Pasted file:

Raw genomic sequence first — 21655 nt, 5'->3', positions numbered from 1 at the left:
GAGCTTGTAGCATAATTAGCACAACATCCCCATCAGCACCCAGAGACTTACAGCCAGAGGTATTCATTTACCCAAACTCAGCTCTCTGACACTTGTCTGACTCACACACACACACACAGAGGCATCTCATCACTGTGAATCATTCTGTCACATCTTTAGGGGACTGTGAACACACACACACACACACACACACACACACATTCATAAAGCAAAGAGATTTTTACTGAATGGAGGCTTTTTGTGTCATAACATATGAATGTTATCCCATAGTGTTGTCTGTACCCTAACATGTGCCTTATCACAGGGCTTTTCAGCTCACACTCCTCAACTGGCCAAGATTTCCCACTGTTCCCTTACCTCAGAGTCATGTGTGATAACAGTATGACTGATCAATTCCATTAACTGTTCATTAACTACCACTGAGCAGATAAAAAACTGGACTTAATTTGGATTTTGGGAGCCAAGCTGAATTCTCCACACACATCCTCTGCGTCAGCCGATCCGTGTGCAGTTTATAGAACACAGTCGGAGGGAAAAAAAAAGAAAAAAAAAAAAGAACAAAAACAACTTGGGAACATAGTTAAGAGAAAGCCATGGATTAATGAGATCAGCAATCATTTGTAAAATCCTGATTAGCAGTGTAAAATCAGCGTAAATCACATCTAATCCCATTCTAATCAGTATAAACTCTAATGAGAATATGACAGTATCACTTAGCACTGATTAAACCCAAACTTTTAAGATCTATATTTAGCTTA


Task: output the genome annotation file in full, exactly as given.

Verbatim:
Raw genomic sequence first — 21655 nt, 5'->3', positions numbered from 1 at the left:
GAGCTTGTAGCATAATTAGCACAACATCCCCATCAGCACCCAGAGACTTACAGCCAGAGGTATTCATTTACCCAAACTCAGCTCTCTGACACTTGTCTGACTCACACACACACACACAGAGGCATCTCATCACTGTGAATCATTCTGTCACATCTTTAGGGGACTGTGAACACACACACACACACACACACACACACACATTCATAAAGCAAAGAGATTTTTACTGAATGGAGGCTTTTTGTGTCATAACATATGAATGTTATCCCATAGTGTTGTCTGTACCCTAACATGTGCCTTATCACAGGGCTTTTCAGCTCACACTCCTCAACTGGCCAAGATTTCCCACTGTTCCCTTACCTCAGAGTCATGTGTGATAACAGTATGACTGATCAATTCCATTAACTGTTCATTAACTACCACTGAGCAGATAAAAAACTGGACTTAATTTGGATTTTGGGAGCCAAGCTGAATTCTCCACACACATCCTCTGCGTCAGCCGATCCGTGTGCAGTTTATAGAACACAGTCGGAGGGAAAAAAAAAGAAAAAAAAAAAAGAACAAAAACAACTTGGGAACATAGTTAAGAGAAAGCCATGGATTAATGAGATCAGCAATCATTTGTAAAATCCTGATTAGCAGTGTAAAATCAGCGTAAATCACATCTAATCCCATTCTAATCAGTATAAACTCTAATGAGAATATGACAGTATCACTTAGCACTGATTAAACCCAAACTTTTAAGATCTATATTTAGCTTA